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Comparison of Disadvantaged Children With Learning Disabilities and Their Successful Peer Group

Murray M. Kappelman, MD; Alfred B. Rosenstein, MD; Robert L. Ganter, PhD
Am J Dis Child. 1972;124(6):875-879. doi:10.1001/archpedi.1972.02110180077010.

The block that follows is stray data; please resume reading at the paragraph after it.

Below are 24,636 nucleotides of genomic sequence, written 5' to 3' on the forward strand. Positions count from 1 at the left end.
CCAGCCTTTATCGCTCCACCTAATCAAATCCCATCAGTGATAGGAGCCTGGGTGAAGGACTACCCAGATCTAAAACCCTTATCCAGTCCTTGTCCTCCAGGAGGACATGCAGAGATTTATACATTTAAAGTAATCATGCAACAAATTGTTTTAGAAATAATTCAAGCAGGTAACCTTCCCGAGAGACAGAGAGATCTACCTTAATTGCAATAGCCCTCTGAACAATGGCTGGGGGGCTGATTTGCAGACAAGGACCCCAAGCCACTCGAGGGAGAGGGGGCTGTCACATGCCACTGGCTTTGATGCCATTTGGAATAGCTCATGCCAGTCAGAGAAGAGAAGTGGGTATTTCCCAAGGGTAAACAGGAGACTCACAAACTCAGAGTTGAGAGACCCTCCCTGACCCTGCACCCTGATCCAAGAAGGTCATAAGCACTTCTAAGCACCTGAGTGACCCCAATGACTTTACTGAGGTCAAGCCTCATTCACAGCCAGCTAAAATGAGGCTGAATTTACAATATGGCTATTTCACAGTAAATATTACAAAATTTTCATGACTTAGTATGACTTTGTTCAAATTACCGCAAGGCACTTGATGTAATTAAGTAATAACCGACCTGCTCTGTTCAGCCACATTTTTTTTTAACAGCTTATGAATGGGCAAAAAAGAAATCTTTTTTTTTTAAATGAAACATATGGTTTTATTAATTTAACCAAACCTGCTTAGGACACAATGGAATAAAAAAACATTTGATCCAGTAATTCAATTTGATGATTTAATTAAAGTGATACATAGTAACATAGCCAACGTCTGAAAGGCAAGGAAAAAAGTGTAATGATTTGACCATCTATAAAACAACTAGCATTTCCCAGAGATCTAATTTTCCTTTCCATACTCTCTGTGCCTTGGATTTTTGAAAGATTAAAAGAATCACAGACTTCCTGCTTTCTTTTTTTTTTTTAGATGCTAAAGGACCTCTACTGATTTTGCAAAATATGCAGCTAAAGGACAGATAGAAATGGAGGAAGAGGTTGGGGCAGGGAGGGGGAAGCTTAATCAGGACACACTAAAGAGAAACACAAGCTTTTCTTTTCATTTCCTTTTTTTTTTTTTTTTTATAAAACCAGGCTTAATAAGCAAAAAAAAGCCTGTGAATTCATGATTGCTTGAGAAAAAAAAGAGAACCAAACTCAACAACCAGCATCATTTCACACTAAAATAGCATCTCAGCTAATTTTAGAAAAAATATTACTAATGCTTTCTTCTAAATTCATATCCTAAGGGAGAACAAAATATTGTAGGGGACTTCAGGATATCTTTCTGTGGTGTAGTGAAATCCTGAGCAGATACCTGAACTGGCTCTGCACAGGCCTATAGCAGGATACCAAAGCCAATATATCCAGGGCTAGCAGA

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This study compares two groups of disadvantaged children, a clinic group with learning disorders (LD) and a matched, successful peer group. An increased family history of mental retardation, behavior, psychiatric, speech, visual, and auditory problems was present in the LD group (each P = <.01). Preeclampsia (P = <.01), birth weight under 2,012 gm (4.4 lb) (P = <.05), and breech presentation (P = <.05) also increased in the LD group. Maternal education was less and sibling cohorts larger in the LD group. Thirteen LD mothers lived with an unrelated male compared to two controls (P = <.01) and 18 LD children lived without a natural mother compared to five controls (P <.01). Factors relevant to recognized LDs include family history, toxemia, breech presentation, birth weight under 2,012 gm, and social-environmental factors such as sibling number, maternal education, and immediate family constellation.


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